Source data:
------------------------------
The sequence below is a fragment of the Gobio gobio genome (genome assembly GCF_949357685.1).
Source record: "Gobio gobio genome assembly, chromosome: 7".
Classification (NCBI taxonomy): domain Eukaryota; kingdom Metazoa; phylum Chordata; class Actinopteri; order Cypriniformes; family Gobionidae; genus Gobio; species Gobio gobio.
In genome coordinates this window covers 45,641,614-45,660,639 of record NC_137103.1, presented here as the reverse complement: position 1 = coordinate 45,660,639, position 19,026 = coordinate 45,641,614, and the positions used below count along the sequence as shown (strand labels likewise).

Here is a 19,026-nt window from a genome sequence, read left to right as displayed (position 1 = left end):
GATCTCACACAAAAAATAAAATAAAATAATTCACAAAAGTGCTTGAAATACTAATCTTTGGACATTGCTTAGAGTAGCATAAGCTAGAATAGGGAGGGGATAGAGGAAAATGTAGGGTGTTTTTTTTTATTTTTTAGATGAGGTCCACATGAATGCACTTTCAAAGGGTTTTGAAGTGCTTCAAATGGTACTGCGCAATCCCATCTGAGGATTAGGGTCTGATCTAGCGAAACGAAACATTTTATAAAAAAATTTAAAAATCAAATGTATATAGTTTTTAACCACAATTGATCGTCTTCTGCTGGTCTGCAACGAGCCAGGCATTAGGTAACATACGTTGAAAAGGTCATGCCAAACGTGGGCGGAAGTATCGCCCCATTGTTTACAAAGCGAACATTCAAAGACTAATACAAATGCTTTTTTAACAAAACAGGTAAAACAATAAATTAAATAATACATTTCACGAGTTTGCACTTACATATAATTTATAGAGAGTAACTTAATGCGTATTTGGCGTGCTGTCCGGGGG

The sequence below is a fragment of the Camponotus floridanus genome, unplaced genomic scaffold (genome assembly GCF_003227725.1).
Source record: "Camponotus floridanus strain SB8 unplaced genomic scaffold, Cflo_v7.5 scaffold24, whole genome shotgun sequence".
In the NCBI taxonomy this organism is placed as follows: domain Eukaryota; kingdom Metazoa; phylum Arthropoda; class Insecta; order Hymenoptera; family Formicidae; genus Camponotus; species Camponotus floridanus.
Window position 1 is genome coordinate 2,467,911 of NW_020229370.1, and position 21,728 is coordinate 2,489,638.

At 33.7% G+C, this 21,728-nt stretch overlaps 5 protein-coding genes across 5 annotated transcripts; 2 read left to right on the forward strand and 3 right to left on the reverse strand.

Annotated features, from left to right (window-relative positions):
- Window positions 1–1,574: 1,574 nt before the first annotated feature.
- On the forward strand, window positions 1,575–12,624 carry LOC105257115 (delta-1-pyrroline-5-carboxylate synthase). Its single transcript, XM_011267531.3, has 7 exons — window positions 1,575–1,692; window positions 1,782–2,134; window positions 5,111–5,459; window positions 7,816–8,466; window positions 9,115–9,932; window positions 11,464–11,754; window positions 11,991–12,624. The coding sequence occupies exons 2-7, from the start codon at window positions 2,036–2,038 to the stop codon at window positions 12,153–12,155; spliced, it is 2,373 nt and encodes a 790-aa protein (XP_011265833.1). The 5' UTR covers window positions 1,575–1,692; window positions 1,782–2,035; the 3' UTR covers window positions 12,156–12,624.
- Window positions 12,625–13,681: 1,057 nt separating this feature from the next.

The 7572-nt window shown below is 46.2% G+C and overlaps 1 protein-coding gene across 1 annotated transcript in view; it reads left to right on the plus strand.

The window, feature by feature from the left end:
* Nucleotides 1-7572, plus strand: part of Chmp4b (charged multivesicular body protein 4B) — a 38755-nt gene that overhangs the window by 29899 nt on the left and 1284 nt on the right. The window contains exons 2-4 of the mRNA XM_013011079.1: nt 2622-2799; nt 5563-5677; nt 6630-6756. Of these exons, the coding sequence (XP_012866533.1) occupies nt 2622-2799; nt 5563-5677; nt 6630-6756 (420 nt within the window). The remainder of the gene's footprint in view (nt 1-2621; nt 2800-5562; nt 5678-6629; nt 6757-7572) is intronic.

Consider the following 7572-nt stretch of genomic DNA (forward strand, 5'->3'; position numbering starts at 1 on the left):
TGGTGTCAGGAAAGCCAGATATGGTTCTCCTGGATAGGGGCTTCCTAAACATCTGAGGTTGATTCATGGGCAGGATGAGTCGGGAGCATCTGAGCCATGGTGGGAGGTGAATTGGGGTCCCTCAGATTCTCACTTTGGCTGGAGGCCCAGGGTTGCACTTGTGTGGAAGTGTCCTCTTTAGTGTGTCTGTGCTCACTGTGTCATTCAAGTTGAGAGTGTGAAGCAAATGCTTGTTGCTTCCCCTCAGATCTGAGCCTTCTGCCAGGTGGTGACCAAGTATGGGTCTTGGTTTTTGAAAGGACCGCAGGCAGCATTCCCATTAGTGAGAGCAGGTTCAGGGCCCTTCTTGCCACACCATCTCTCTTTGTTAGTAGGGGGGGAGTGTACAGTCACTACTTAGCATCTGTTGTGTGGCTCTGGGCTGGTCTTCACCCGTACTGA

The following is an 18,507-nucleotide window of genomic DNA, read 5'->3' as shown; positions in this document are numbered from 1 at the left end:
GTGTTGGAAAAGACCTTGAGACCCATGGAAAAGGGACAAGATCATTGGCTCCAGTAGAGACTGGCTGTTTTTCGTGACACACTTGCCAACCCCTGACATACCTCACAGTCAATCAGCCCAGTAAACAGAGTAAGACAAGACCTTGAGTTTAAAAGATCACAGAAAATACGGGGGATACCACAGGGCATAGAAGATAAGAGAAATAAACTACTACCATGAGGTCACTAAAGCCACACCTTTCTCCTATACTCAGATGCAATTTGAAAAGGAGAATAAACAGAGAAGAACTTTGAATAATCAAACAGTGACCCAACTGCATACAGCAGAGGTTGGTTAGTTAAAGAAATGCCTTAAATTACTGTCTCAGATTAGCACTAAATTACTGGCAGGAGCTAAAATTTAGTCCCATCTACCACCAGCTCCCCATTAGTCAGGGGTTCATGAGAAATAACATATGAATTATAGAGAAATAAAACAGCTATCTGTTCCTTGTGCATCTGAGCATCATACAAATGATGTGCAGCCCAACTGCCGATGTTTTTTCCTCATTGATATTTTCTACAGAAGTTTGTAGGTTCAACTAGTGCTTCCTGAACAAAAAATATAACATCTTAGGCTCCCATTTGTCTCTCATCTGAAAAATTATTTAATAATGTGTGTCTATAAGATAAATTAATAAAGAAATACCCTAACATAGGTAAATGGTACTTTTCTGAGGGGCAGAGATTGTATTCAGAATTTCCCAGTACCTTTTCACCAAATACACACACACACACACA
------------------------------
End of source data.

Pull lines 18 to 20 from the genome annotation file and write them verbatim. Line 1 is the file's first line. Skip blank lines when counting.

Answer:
* Nucleotides 1-7572, plus strand: part of Chmp4b (charged multivesicular body protein 4B) — a 38755-nt gene that overhangs the window by 29899 nt on the left and 1284 nt on the right. The window contains exons 2-4 of the mRNA XM_013011079.1: nt 2622-2799; nt 5563-5677; nt 6630-6756. Of these exons, the coding sequence (XP_012866533.1) occupies nt 2622-2799; nt 5563-5677; nt 6630-6756 (420 nt within the window). The remainder of the gene's footprint in view (nt 1-2621; nt 2800-5562; nt 5678-6629; nt 6757-7572) is intronic.

Consider the following 7572-nt stretch of genomic DNA (forward strand, 5'->3'; position numbering starts at 1 on the left):
TGGTGTCAGGAAAGCCAGATATGGTTCTCCTGGATAGGGGCTTCCTAAACATCTGAGGTTGATTCATGGGCAGGATGAGTCGGGAGCATCTGAGCCATGGTGGGAGGTGAATTGGGGTCCCTCAGATTCTCACTTTGGCTGGAGGCCCAGGGTTGCACTTGTGTGGAAGTGTCCTCTTTAGTGTGTCTGTGCTCACTGTGTCATTCAAGTTGAGAGTGTGAAGCAAATGCTTGTTGCTTCCCCTCAGATCTGAGCCTTCTGCCAGGTGGTGACCAAGTATGGGTCTTGGTTTTTGAAAGGACCGCAGGCAGCATTCCCATTAGTGAGAGCAGGTTCAGGGCCCTTCTTGCCACACCATCTCTCTTTGTTAGTAGGGGGGGAGTGTACAGTCACTACTTAGCATCTGTTGTGTGGCTCTGGGCTGGTCTTCACCCGTACTGA